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Our Opinion: Sprinklers in nightclubs are a necessity

Here’s an alarming statistic that ought to persuade city Commissioner Dan Saltzman he’s on the right track when it comes to installing sprinkler systems in nightclubs:

As many as 60 Portland nightclubs have capacities of more than 100 people, but no sprinklers.

That statistic means there are up to 60 clubs or venues in Portland harboring the potential for disaster. People only have to recall the 2003 Station nightclub fire in Rhode Island that killed 100 patrons, or the Brazil nightclub fire in January that killed 200, to visualize the possible danger.

In response to a June 13 Portland Tribune investigation into this topic, Saltzman intends to propose a City Council resolution requiring sprinklers at all nightclubs, discos, dance halls and indoor festival sites where more than 100 people gather. Portland trails behind many other cities, including Seattle, that instituted such regulations after the Station nightclub blaze.

The sheer number of people placed at risk provides ample motivation for Portland to move swiftly to adopt a sprinkler requirement, but another number — $20,000 or more — is likely to slow down the process. That’s the estimated cost of installing a sprinkler system in each club — and by some accounts, that estimate is at the low end of the price range.

It’s easy to understand why nightclub owners resist this expense. Yet, when you consider the potential liability of a catastrophic fire, the cost of a sprinkler

system would appear to be a wise investment.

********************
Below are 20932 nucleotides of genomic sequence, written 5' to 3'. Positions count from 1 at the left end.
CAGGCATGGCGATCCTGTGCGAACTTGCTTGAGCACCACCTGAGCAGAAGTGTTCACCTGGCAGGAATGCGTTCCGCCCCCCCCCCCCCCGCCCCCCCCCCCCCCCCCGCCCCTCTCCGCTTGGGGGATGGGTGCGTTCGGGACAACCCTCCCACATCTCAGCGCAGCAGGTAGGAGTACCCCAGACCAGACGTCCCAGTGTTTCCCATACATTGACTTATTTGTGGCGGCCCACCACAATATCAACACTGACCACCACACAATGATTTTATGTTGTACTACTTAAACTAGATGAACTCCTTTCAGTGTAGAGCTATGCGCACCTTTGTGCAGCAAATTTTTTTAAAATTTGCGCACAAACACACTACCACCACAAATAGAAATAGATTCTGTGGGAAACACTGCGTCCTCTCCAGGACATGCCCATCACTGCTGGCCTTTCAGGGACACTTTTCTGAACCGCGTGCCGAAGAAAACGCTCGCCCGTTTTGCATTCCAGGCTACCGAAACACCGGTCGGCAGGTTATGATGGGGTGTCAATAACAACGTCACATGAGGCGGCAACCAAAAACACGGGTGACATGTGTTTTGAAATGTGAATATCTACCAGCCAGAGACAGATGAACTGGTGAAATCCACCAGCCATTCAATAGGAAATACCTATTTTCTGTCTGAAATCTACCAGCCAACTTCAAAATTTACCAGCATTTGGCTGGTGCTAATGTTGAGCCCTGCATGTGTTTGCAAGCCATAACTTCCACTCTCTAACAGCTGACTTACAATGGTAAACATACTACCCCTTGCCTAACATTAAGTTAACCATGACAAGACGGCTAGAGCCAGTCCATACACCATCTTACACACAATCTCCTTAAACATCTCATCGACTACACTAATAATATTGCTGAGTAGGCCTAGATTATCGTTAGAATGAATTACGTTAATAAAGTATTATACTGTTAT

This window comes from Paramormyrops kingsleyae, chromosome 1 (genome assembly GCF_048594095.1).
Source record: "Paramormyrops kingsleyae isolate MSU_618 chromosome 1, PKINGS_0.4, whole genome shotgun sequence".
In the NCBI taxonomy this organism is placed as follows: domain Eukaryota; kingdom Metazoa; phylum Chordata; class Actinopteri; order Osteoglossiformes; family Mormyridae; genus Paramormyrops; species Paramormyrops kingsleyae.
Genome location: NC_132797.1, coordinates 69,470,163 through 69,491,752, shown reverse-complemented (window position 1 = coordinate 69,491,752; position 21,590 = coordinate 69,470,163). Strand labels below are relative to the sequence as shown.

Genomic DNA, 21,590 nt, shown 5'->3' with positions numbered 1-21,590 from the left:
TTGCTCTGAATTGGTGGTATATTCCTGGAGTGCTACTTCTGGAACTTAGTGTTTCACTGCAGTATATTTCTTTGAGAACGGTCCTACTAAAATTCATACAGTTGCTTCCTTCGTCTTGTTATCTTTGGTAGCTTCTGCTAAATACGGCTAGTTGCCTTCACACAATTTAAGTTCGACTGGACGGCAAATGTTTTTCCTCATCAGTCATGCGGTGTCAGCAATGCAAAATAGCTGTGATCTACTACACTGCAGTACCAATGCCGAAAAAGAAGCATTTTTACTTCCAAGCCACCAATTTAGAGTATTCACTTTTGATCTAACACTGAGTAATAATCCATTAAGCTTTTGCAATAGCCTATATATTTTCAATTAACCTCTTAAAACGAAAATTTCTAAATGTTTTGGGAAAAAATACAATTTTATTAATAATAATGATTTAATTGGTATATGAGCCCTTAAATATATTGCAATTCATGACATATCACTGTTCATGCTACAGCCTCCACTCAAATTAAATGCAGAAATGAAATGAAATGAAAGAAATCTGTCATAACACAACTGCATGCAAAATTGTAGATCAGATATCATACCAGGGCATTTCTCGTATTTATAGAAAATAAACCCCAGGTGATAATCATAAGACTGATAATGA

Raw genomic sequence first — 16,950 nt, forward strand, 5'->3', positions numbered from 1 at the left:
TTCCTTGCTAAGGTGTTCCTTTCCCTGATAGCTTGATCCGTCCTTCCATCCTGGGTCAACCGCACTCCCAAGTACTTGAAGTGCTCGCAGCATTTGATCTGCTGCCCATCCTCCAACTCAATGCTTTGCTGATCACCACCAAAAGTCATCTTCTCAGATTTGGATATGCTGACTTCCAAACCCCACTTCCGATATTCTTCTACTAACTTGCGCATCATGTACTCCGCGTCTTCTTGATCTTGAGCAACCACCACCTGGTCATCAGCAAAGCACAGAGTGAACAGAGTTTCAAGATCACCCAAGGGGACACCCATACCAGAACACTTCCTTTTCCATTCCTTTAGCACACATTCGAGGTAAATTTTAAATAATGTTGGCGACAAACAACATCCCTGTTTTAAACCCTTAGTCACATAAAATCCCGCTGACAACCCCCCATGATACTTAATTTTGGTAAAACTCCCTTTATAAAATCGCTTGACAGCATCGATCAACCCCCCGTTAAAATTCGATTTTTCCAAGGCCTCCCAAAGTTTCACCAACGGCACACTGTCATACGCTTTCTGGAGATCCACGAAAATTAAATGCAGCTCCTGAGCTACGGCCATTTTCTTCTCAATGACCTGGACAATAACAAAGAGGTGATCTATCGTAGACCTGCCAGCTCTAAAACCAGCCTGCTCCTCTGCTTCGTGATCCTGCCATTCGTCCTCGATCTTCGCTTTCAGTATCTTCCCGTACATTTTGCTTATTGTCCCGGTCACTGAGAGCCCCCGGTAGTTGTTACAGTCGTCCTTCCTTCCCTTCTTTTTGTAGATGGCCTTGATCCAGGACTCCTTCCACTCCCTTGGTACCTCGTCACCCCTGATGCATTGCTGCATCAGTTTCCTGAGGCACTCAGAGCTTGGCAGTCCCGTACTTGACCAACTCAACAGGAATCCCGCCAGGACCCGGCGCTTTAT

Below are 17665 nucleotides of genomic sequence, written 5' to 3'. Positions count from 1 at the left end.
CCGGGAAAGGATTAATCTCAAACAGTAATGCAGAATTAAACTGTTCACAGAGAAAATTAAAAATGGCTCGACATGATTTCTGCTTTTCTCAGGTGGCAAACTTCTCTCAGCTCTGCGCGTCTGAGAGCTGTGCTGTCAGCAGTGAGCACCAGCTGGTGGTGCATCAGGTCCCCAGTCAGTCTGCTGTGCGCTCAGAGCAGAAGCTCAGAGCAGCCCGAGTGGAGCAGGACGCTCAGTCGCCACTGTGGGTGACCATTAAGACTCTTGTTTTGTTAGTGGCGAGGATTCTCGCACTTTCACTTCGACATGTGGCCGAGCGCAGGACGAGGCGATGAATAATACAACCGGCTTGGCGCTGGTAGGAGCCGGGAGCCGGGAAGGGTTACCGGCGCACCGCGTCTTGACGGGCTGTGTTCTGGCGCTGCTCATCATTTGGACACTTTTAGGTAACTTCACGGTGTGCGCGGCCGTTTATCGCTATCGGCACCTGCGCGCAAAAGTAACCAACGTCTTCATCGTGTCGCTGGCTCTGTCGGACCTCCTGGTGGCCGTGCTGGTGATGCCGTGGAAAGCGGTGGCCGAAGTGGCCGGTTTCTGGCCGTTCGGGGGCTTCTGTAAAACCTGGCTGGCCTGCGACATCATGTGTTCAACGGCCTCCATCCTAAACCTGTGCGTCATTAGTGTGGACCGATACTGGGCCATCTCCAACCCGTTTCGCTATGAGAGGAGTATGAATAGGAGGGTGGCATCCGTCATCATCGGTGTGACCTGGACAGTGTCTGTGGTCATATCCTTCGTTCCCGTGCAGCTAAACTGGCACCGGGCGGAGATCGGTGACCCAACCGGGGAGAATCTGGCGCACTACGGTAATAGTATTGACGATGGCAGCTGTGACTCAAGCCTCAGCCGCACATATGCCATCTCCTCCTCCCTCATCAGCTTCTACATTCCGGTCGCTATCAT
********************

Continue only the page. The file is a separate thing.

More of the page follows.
The city also has the ability to help nightclubs absorb the cost. Like other cities, Portland can — and should — give nightclubs time to comply. In Seattle, clubs were allowed up to 18 months. Most nightclubs there installed the sprinklers, but some closed their doors rather than spend the money.

Portland also could offer tax incentives, as some cities have done, and it can consider other options as it discusses this issue with the businesses affected.

What Portland officials cannot do is remain complacent about the matter of fire safety in nightclubs — particularly clubs located in historic buildings. The acute dangers inherent in those types of structures were highlighted in previous Tribune articles, in which outside experts and the city’s own fire inspector warned of the potential for catastrophe.

Veteran Commissioner Saltzman, who assumed responsibility for Portland Fire & Rescue in June, should press ahead with his proposed resolution. The possibility of a disastrous fire may be relatively remote. However, as Saltzman has noted, if such a fire did occur, no one should have to live with the knowledge that he or she could have done something to prevent it.